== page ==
RNW Press Review – Monday 21 January 2008 – by Georg Schreuder Hes
Radio Netherlands gives a rundown of the press today.
Today’s De Telegraaf reports that increasing numbers of Dutch motorists driving leased cars would like to trade in their current vehicle for a hybrid car because of government tax breaks. Since 1 January, drivers of leased cars with low CO2 emission figures have to add only 14 percent of the car's value to their taxable incomes, compared to 25 percent for less environmentally friendly vehicles.
However, main Dutch car rental company LeasePlan says that huge fines imposed on leased car drivers who terminate existing contracts are making it difficult for many business drivers to make the switch. Fines for terminating existing contracts can be as high as 6,000 euros. LeasePlan director Rob Keulemans says that drivers of cars with high CO2 emission figures "are feeling trapped in a hostile tax climate."
The company is now offering to pay the termination fines for motorists who change over to hybrid cars - and to LeasePlan of course. The Dutch dealerships of Japanese car makers Honda and Toyota report an increasing popularity of their hybrid cars.
It's the economy
De Volkskrant reports that Dutch central bank President Nout Wellink is much less optimistic about the country's economic prospects than the cabinet. The central bank has adjusted its growth figures downward in connection with the US credit crisis.
Mr Wellink counts with a 1.5 to 2.5 percent growth of the gross domestic product. "But I think it's more likely to be 1.5 than 2.5", said Mr Wellink who has urged the cabinet to create additional financial reserves in case of economic difficulties.
In an interview with de Volkskrant, Rabobank CEO Bert Heemskerk has said that he expects money to become scarce and more expensive, leading to a substantial drop in investments. "As volume goes down, margins will go up. And banks will have to pay more to attract funds."
However, Finance Minister Wouter Bos says he will adhere to the existing financial framework as drawn up by the coalitions partners last year. Mr Bos will only intervene if the budget deficit gets out of hand.
Prime Minister Jan Peter Balkenende believes that the US credit crisis for the most part will bypass the Netherlands because of decreasing US influence on the global economy. He added that the rise of the Indian and Chinese economies has made the Netherlands less dependent on the US.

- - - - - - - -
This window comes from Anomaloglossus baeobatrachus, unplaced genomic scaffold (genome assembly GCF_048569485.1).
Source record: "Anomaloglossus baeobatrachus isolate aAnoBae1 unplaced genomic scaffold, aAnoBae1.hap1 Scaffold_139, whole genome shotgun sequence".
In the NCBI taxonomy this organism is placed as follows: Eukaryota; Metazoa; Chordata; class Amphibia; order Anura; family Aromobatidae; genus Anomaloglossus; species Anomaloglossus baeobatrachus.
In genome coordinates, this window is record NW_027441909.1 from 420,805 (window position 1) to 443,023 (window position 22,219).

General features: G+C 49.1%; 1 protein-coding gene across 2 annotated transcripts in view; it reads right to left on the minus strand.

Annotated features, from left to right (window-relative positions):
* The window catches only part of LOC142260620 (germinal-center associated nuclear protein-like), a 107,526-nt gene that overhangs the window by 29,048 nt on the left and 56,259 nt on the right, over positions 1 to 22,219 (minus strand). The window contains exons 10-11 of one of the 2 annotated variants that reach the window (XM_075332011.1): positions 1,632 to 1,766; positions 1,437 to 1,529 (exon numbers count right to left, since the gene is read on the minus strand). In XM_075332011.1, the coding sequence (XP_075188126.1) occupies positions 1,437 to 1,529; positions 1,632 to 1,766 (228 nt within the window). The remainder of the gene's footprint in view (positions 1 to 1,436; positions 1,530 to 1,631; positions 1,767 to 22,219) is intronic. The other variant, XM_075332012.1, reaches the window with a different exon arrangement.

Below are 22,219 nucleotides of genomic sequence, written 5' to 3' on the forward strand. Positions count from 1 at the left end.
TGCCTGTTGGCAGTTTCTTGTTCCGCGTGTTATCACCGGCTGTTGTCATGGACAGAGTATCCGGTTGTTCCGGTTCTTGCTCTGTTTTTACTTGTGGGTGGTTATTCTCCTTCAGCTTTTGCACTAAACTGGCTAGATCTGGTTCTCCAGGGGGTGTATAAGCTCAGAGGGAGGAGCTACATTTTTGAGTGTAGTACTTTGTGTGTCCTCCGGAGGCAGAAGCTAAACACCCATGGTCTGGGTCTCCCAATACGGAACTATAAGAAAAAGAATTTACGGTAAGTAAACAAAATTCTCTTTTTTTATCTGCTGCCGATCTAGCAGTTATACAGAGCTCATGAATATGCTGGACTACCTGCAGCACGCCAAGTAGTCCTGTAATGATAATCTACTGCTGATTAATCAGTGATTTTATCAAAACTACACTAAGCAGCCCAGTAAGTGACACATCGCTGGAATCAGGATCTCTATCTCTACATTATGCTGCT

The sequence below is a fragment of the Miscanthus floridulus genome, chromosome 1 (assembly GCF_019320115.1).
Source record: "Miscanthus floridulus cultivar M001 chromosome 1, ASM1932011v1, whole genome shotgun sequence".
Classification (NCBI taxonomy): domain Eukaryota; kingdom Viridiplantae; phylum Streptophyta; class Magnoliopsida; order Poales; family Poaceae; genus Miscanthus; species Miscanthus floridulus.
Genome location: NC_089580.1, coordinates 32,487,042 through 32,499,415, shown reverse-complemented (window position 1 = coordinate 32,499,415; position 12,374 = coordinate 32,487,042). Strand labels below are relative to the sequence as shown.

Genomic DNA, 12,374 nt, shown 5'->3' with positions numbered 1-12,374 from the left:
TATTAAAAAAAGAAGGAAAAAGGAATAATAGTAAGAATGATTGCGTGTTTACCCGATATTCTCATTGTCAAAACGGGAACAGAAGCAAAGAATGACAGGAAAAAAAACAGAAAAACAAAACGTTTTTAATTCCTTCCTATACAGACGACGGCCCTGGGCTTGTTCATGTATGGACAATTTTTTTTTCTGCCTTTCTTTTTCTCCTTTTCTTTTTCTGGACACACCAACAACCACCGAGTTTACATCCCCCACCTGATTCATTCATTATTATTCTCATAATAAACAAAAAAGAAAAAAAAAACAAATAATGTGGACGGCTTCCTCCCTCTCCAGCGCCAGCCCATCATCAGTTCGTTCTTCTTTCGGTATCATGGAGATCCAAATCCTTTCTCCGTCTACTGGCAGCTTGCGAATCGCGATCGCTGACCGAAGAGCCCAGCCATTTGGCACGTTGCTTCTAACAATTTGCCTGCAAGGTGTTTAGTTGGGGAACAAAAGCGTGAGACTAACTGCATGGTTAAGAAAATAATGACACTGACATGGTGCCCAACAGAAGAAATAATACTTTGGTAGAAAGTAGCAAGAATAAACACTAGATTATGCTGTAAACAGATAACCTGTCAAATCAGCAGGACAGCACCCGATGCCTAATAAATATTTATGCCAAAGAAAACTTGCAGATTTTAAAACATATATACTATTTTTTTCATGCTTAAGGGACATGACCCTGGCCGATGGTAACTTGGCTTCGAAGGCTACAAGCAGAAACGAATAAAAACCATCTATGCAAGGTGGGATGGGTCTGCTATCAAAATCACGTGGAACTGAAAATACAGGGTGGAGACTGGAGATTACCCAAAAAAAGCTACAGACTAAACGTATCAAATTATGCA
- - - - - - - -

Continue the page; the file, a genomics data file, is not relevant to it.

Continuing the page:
Today's AD reports that Dutch high school computer systems are "leaking like a sieve." According to the paper, students repeatedly succeed in hacking school computer systems to gain access to grades, school reports and tests.
A recent study by the Foundation Knowledge Network, which provides ICT support to high schools, showed that "none of the schools investigated were completely secure." The organisation says that schools run considerable risks. "The students are very smart and make it a sport to hack into school computers. Sometimes they even gain access to teachers' personal data".
Since 1 January, hacking a computer system carries a maximum sentence of one year in prison, but few schools file reports for fear it might give them a bad name.
De Volkskrant reports that "students are fanning the smouldering flames of resistance at high schools". Following last year's student demonstrations against a compulsory government norm for the number of hours taught at high schools, the national students' committee is today launching a new attack on what it calls 'pointless hours'.
At many high schools, students just sit around in a classroom for a number of hours each week, because schools do not have enough teachers but must meet the norm or face huge fines.
The national students committee is calling on students to stay away from those classes, but says it will also present a new action group called A conscious choice for quality which consists of high schools which refuse to include these pointless hours in their rosters.
The high schools argue that it is financially impossible to meet the 1,040-hour norm. However, Deputy Education Minister Marja van Bijstervelt is determined to enforce the new norm.
According to de Volkskrant, the question is now who is strongest: politics or the schools and their students. The government can have students arrested and impose fines on schools, but it remains to be seen whether the schools, which appear to fall back on civil disobedience tactics, will give in.
On its front page, today's De Telegraaf features a picture of a couple looking at some old furniture in one of the many Dutch recycled goods stores. The paper writes that tables, chairs and sofas from decades past have become so popular that the recycled goods stores have difficulties meeting demand.
Interior design expert Monique van der Rejden says that "people put increasing emphasis on cosiness instead of owning the latest designer furniture." According to De Telegraaf, furniture from the 1950s is the latest trend.
The director of one of the recycled goods stores confirms the increasing popularity of retro-furniture and adds that "all of a sudden we are getting customers who have a little more money to spend."
[Copyright Radio Netherlands 2008]
Subject: Dutch news